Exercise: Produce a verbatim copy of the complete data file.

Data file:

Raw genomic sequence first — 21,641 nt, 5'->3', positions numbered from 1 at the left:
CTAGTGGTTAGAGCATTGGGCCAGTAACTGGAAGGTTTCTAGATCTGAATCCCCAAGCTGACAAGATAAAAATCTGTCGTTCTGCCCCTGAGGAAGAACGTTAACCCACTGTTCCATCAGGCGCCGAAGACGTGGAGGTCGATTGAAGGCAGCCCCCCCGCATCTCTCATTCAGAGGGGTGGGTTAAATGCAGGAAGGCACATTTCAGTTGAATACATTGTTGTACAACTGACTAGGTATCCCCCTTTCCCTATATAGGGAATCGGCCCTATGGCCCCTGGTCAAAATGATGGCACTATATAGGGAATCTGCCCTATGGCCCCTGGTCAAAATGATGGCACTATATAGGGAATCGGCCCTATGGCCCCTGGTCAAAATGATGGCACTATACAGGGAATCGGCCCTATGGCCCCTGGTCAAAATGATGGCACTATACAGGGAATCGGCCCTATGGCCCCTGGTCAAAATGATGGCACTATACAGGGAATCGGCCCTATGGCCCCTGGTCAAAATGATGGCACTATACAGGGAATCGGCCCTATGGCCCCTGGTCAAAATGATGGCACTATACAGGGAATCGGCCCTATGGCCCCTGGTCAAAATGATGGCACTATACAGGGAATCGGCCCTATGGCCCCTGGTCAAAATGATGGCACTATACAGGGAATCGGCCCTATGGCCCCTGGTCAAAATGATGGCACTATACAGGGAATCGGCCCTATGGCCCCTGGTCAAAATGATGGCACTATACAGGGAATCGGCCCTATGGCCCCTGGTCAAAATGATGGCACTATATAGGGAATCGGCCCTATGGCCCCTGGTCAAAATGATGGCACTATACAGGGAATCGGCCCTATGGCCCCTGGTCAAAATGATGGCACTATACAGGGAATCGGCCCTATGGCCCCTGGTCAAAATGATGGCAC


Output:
Raw genomic sequence first — 21,641 nt, 5'->3', positions numbered from 1 at the left:
CTAGTGGTTAGAGCATTGGGCCAGTAACTGGAAGGTTTCTAGATCTGAATCCCCAAGCTGACAAGATAAAAATCTGTCGTTCTGCCCCTGAGGAAGAACGTTAACCCACTGTTCCATCAGGCGCCGAAGACGTGGAGGTCGATTGAAGGCAGCCCCCCCGCATCTCTCATTCAGAGGGGTGGGTTAAATGCAGGAAGGCACATTTCAGTTGAATACATTGTTGTACAACTGACTAGGTATCCCCCTTTCCCTATATAGGGAATCGGCCCTATGGCCCCTGGTCAAAATGATGGCACTATATAGGGAATCTGCCCTATGGCCCCTGGTCAAAATGATGGCACTATATAGGGAATCGGCCCTATGGCCCCTGGTCAAAATGATGGCACTATACAGGGAATCGGCCCTATGGCCCCTGGTCAAAATGATGGCACTATACAGGGAATCGGCCCTATGGCCCCTGGTCAAAATGATGGCACTATACAGGGAATCGGCCCTATGGCCCCTGGTCAAAATGATGGCACTATACAGGGAATCGGCCCTATGGCCCCTGGTCAAAATGATGGCACTATACAGGGAATCGGCCCTATGGCCCCTGGTCAAAATGATGGCACTATACAGGGAATCGGCCCTATGGCCCCTGGTCAAAATGATGGCACTATACAGGGAATCGGCCCTATGGCCCCTGGTCAAAATGATGGCACTATACAGGGAATCGGCCCTATGGCCCCTGGTCAAAATGATGGCACTATACAGGGAATCGGCCCTATGGCCCCTGGTCAAAATGATGGCACTATATAGGGAATCGGCCCTATGGCCCCTGGTCAAAATGATGGCACTATACAGGGAATCGGCCCTATGGCCCCTGGTCAAAATGATGGCACTATACAGGGAATCGGCCCTATGGCCCCTGGTCAAAATGATGGCAC